> >     void select(String statement, Object parameter, RowBounds rowBounds)
>
> > And in which case if no defaultResultHandlerType is specified, then the
> > MyBatis default ResultHandler would be used (essentially resulting in no
> > useful results, given that there's no way to retrieve or return the data).
>
> > So far, that all sounds fine.  But Eduardo's point is key.
>
> > Normally the pattern looks something like this:
>
> >     MyResultHandler mrh = new MyResultHandler();
> >     sqlSession.select("somestatement", aParameter, mrh);
> >     List subset = mrh.getListOfFilteredResultsOrderedByID();
>
> > How do you access the context (state) of the RowHandler?  Since its
> > lifecycle is now up to MyBatis to facilitate, you will never have an
> > opportunity to access the state.  This will result in strange patterns like
> > using ThreadLocal Singletons to temporarily store results so that it can be
> > retrieved in other scopes.
>
> > Now if all the ResultHandler is meant to do is read each record, and modify
> > it (with insert/update/delete) inside of the ResultHandler, or write it to a
> > file, or something whereby the rest of the application never needs it, then
> > that will work fine.  But I think such usages are fairly rare (especially
> > considering that you wouldn't even be able to pass in the filename or any
> > other parameters).
>
> > Of course all of this is solvable by introducing some form of named
> > ResultHandler bean in the thread local scope, and then use that named result
> > handler instead of a  defaultResultHandlerType (it would become
> > resultHandlerRef or something).   However, then MyBatis enters the realm of
> > acting like a dependency injection container.  Perhaps this fits better as a
> > feature of MyBatis Spring or perhaps not at all?
>
> > So while I think the implementation of this would be quite simple and
> > non-intrusive... the value of it is in question.
>
> > Therefore I can't offer my support for this feature just yet.
>
> > Can you provide a real-world example of:
>
> > * How you'd configure the ResultHandler?
> > * How you'd access the context/state/results from the ResultHandler?
> > * How you'd use such a feature without being able to do either of the above?
>
> > Cheers,
> > Clinton
>
> > On Fri, Jun 24, 2011 at 1:13 PM, q8p <[hidden email]> wrote:
> > > For our project (which uses spring integration with lazy-loading)
> > > there are two purposes: 1. Handling object graphs and 2. Controlling
> > > which 'List' implementation is used. For both purposes a
> > > 'configuration time' ResultHandler specification will be sufficient,
> > > because the ResultHandler does not need to know anything from the
> > > outside world.
>
> > > Spoiling spring:
> > > The solution of issue #322 does allow the caller of a mapper method to
> > > specify the resultHandler to use, but I would like to hide that. When
> > > handling object graphs most of the times a 'mapper specific' result
> > > handler is needed that knows how to relate records / java objects. The
> > > nice thing of spring integration is that the caller just calls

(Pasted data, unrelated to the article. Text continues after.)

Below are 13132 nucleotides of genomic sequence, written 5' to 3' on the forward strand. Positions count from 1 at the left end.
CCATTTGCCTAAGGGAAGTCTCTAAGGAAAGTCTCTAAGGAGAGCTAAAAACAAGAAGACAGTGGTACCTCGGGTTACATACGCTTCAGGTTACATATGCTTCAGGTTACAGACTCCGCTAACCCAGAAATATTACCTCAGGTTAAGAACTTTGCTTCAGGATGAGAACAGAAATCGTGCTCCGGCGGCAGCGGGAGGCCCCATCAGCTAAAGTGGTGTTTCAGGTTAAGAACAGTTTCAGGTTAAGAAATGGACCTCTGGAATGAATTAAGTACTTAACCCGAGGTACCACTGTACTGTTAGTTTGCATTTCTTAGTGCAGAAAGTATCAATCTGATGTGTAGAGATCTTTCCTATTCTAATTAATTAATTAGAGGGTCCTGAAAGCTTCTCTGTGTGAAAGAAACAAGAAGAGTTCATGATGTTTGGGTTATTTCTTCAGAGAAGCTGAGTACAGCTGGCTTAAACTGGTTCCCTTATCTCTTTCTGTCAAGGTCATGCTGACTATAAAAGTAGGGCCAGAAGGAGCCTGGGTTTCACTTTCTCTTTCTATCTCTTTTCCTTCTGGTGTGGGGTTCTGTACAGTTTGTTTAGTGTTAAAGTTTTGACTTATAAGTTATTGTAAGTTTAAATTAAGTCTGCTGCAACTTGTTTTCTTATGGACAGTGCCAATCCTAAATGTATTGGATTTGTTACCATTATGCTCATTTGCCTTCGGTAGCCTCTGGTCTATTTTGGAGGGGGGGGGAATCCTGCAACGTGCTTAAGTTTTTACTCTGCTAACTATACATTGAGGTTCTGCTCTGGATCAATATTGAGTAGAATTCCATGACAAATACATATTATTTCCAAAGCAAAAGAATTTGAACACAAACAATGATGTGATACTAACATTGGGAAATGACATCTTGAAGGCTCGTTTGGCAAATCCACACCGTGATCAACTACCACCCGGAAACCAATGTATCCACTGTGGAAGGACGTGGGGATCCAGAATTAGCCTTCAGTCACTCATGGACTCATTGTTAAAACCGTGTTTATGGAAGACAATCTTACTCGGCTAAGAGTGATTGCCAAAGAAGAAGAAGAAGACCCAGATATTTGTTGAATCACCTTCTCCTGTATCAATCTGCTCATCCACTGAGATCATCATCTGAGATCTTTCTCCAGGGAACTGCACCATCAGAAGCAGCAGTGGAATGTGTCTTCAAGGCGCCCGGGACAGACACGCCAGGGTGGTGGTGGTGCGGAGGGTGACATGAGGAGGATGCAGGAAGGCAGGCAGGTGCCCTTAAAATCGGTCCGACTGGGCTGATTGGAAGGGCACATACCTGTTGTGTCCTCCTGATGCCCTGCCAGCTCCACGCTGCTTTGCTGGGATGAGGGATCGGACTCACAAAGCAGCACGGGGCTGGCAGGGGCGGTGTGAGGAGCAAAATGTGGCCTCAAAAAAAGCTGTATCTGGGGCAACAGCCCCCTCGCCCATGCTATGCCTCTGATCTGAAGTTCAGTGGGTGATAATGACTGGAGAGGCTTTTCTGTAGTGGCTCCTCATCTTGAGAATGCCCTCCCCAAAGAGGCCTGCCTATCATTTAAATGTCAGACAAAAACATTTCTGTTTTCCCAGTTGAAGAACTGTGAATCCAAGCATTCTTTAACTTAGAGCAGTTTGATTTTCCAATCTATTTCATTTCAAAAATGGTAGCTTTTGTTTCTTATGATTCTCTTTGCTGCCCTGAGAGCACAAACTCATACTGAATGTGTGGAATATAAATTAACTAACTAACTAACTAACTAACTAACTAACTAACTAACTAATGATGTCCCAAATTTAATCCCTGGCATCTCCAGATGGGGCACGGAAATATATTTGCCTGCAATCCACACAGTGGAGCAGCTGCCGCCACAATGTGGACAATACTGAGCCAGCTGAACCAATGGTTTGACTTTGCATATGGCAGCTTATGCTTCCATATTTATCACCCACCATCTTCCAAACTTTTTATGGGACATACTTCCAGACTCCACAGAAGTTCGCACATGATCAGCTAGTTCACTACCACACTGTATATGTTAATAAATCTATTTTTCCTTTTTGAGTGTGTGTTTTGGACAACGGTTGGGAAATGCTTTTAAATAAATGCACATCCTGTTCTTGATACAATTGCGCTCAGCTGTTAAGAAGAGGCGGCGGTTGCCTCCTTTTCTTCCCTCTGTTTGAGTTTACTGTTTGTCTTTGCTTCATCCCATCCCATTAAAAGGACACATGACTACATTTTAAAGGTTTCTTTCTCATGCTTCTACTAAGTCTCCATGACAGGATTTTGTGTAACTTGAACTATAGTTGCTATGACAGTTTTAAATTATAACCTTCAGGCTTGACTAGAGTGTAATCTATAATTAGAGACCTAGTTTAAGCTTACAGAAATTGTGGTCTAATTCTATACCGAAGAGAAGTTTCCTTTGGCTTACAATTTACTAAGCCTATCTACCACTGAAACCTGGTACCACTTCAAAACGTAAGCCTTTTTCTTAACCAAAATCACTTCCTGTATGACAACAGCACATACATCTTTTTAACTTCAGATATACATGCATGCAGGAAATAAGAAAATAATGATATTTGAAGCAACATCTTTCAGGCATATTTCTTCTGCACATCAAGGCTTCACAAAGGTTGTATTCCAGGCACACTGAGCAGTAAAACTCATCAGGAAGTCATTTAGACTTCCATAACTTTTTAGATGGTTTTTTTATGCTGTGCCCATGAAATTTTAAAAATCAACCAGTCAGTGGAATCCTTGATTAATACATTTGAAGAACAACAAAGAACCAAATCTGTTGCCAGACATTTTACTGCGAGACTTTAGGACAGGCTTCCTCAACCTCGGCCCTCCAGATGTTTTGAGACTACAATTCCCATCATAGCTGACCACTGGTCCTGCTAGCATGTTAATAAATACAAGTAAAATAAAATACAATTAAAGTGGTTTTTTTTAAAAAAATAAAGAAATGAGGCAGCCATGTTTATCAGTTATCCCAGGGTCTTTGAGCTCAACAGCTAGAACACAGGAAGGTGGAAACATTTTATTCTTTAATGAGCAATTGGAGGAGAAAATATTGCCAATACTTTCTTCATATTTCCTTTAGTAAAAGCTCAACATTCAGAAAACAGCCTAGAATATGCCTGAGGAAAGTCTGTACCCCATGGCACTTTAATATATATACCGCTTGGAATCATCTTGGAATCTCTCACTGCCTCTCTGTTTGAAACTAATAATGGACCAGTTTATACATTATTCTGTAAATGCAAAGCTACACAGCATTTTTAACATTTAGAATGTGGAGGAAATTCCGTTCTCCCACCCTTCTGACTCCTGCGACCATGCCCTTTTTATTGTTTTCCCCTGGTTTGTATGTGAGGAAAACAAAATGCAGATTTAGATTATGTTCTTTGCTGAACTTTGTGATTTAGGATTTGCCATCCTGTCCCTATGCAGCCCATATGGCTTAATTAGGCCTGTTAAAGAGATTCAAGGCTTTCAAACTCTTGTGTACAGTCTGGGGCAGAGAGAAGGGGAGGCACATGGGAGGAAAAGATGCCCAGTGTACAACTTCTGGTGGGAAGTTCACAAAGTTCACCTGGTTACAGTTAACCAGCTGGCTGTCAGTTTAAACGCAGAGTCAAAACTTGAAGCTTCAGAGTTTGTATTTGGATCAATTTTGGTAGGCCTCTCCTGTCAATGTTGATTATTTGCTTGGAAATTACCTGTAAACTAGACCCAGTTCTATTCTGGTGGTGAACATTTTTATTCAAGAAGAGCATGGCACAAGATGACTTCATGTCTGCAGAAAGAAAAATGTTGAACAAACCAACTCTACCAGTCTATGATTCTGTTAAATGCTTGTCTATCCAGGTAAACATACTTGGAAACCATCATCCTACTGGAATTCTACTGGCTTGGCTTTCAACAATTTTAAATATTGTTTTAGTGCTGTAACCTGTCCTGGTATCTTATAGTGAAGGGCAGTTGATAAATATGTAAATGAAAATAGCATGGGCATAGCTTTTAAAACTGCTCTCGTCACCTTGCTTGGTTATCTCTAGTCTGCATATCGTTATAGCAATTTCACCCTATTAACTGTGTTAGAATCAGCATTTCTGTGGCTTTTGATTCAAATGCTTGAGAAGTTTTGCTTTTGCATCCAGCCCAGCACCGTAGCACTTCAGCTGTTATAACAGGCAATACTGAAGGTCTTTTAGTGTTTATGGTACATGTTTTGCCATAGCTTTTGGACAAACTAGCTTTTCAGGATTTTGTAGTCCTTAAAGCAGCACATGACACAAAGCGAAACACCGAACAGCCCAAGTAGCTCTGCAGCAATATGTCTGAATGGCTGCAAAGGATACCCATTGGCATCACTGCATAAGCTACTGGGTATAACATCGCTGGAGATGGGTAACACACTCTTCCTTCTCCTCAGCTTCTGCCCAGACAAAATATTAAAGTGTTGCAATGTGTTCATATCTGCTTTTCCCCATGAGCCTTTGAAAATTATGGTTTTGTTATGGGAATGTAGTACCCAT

> > > 'get...' and the results are there; no further knowledge of which
> > > 'mapper specific' resulthandler is needed.
>
> > > Spoiling (lazy loaded) collections:
> > > We would like to use collections, but currently it's not possible to
> > > have a mapper with a collection of interrelated objects (ie. a complex
> > > object graph).
>
> > > But why not using a result map for that? I agree with your point, but
> > > we do not use the ResultHandler to transform or split the created
> > > object into something else; we need it to relate objects within the
> > > result and to control the type of List that is used.
>
> > > I can imaging that you think: 'Why do you need a special kind of
> > > List?': We use a special kind of List that also has 'indexing'
> > > functionality (a kind of map). This allows us to fetch a specific
> > > object from the list by referring to the indexed item (most of the
> > > times the 'id'). When we cannot control the type of List that is used,
> > > then we would not be able to use 'collections' (and our code would be
> > > very inefficient, because we need to transform all List created by
> > > ResultHandlers into our own List implementation).
>
> > > One final note about passing 'context' to a ResultHandler that is
> > > configured in a mapper: When a ResultHandler would have access to the
> > > Mapper arguments, then it would be possible to pass a context object
> > > as one of the mapper parameters. In that case you would have the best
> > > of both worlds: The developer does not need to know which
> > > ResultHandler to use and the mapper method just has a context
> > > argument. Maybe better to discuss this in another topic?
>
> > > On 24 jun, 11:41, Eduardo <[hidden email]> wrote:
> > > > Let me center the objective of this change to let other devs discuss
> > > > it.
>
> > > > Spoiling spring: The magic with DI is that mappers are injected into
> > > > your beans, so you can not use SqlSession at all. This did not work if
> > > > a ResultHandler was needed but that was fixed in issue #322. Now
> > > > mappers can get a ResultHandler so I would say that this problem no
> > > > longer exists.
>
> > > > Spoiling (lazy loaded) collections: You are right here at this point.
> > > > A mapper that needs a specific ResultHandler cannot be reused. But
> > > > should it be?
>
> > > > The question is: what is a ResultHandler for? A ResultHandler just
> > > > gives the results row by row instead of returning them inside a list.
> > > > Mapping has already been applied and result objects are already
> > > > created, populated and passed to the ResultHandler.
>
> > > > ResultHandler could be useful to perform transformations for each
> > > > object but for that purpose you will need some "context", lets say,
> > > > some external data. If the ResultHandler is created by configuration,
>
> ...
>